I cannot actually recall exactly when I first read these complex and incredibly rich fantasy novels, especially since I’ve re-read them several times since.  However sometime in late middle or early high school I was first introduced to Lyra Belacqua and her alternative world–and I’ve been a little bit in love ever since.  These novels are multifaceted and intricate; every time I revisit them, I discover new details and layers.  During my senior year of college, I wrote a paper exploring the connection between John Milton’s portrayal of Eve in his epic poem Paradise Lost and Lyra’s role as a ‘new Eve’ in The Amber Spyglass.  While I enjoyed writing many papers during college, there were few I found as satisfying as that one.       

alannaThe Song of The Lioness quartet, The Immortals series, and more by Tamora Pierce (2013 Margaret A. Edwards Award)

I read my first Tamora Pierce novel in middle school, sometime in 7th or 8th grade.  I have a distinct memory of completing Alanna: The First Adventure during the late hours of a sleepover;  the evening had only emphasized the fact that while I wasn’t a complete outcast yet, I didn’t have any real friends. At that point in my life, my sense of self felt as tenuous and confused as my social life.  But when I read about Alanna (and later Daine & Keladry), I was not only transported–I was transformed.  Alanna and Pierce’s other brave, complex heroines refuse to be anyone but themselves;  they embrace their strengths and pursue their dreams despite sometimes overwhelming obstacles.  And when I disappeared into their world, I felt reassured that I could do the same.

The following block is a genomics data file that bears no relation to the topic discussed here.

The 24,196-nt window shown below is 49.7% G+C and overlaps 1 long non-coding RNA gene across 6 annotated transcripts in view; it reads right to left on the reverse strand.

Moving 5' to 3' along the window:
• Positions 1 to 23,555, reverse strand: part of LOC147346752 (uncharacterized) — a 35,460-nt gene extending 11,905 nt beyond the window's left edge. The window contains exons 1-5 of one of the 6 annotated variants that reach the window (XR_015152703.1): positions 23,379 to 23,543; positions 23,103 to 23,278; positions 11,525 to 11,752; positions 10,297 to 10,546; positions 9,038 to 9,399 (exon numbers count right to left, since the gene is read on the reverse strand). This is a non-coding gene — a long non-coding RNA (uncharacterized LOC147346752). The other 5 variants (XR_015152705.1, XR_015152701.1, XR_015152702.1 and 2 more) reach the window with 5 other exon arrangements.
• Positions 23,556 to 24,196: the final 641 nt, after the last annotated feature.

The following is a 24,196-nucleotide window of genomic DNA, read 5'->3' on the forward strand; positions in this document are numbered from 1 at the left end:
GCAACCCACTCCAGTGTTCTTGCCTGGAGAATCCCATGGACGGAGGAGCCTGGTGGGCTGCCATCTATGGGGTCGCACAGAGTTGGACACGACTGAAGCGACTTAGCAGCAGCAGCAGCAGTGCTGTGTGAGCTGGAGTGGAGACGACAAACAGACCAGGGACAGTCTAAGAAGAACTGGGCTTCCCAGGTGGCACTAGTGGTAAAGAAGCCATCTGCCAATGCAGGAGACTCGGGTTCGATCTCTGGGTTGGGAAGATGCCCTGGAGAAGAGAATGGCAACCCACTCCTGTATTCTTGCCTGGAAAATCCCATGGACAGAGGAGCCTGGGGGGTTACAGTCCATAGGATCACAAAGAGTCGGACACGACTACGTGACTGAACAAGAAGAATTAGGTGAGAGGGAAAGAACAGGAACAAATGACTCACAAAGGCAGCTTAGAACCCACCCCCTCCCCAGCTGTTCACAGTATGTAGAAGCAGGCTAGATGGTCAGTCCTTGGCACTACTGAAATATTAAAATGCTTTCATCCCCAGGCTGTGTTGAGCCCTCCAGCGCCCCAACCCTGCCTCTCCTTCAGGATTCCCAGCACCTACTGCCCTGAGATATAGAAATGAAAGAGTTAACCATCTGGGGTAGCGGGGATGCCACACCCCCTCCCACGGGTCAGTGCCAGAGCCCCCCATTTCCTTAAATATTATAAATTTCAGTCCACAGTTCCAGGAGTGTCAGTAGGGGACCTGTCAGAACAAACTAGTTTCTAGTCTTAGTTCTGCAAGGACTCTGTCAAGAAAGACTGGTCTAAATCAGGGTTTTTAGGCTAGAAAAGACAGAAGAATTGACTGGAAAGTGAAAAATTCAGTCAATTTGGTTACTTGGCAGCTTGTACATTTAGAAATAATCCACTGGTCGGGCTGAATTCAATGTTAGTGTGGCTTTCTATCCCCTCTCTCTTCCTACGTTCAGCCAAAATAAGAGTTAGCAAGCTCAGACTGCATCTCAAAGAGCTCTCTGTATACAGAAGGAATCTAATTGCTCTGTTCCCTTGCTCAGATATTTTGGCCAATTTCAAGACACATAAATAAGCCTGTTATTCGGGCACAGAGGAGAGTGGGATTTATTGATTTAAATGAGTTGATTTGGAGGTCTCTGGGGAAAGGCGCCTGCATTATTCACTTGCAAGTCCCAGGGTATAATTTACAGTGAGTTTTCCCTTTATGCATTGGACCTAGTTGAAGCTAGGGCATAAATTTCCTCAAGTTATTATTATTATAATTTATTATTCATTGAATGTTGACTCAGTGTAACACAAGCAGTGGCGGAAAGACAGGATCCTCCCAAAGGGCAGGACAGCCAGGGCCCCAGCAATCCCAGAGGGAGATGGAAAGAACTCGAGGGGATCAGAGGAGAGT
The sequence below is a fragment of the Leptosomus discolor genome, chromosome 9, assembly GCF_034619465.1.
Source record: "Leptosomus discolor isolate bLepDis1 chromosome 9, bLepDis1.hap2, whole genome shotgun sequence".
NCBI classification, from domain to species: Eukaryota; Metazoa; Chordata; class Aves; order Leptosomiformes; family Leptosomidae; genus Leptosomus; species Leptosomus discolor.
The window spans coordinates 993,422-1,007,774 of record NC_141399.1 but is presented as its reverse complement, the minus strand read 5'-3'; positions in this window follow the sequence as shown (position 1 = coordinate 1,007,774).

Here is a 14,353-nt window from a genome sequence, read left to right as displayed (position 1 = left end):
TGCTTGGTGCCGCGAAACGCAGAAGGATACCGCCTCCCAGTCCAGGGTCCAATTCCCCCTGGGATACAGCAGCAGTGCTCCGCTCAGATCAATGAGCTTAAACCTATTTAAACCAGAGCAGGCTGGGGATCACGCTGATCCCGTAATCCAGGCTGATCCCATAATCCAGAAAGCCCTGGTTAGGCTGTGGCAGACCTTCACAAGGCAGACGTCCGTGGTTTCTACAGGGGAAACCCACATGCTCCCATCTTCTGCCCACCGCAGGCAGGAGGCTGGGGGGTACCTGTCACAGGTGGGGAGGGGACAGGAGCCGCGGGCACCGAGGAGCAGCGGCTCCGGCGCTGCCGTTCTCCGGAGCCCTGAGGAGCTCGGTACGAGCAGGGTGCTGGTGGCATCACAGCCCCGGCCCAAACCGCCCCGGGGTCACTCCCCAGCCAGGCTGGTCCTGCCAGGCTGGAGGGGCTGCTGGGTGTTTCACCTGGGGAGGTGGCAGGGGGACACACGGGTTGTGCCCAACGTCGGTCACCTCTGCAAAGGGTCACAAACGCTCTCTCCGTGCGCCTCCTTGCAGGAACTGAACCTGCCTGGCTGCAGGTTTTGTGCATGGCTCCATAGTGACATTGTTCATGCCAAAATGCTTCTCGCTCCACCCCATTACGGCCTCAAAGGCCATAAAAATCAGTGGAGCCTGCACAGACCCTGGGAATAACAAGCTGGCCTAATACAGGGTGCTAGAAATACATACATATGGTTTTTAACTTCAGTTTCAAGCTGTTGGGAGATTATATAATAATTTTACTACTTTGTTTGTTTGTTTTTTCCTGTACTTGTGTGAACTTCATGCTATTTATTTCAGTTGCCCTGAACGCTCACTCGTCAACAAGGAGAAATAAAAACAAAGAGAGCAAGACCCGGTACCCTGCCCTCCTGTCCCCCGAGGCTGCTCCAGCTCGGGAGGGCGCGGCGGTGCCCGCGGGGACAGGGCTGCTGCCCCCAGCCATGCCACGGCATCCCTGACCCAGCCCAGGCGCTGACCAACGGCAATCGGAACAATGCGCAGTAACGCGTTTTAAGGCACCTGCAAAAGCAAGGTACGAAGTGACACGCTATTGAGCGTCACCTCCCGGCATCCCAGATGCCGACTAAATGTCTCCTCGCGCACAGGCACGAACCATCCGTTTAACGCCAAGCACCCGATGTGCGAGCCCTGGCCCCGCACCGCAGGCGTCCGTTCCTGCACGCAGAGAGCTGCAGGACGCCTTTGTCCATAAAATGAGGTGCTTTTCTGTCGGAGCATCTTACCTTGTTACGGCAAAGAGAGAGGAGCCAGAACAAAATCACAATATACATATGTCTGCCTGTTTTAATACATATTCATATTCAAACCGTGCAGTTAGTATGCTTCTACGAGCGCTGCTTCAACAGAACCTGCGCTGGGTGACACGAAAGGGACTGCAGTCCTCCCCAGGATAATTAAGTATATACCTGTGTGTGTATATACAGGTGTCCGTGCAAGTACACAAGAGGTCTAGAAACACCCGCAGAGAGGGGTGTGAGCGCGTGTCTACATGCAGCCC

Kelly and Tamora Pierce
Tamora Pierce and me!

My love for Tamora Pierce’s works also persisted beyond middle and high school.  I made connections with friends during orientation week in college when we discovered our mutual love of these books. While working as a counselor and library assistant at my former high school’s summer ESL program, I introduced a student to the Alanna books on a hunch and was overjoyed when she devoured them.  At the time I was already seriously considering going to graduate school to become a teen services librarian but that experience confirmed my decision definitively.  When Tamora Pierce did an author visit to the school I now work at, it was difficult to tell who has more overwrought with excitement–me or the fans among my students!

the blue swordThe Blue Sword (1983 Newbery Honor), The Hero and The Crown (1985 Newbery Medal), Spindle’s End, and more by Robin McKinley

While Tamora Pierce’s books provided lots of high fantasy action and complex female protagonists, I was always looking for more and Robin McKinley’s many novels fit the bill perfectly.  The Blue Sword The Hero and The Crown are classic high fantasy adventures and coming of age tales full of action and romance while her many fairytale re-imaginings (including Spindle’s End, Beauty, Rose Daughter, and Deerskin) are by turns whimsical, dark, and fascinating.  spindle's endAlso, like the others on this list, they feature compelling and multifaceted heroines. They remain some of my favorite novels to this day and within the last few years I’ve happily recommended to both students and friends; just this past summer, I gave a copy of The Blue Sword to a friend as a wedding/honeymoon present.

gracelingGraceling (2009 Best Books for Young Adults, 2009 Morris Award Finalist) and Fire (2010 Best Books for Young Adults) by Kristin Cashore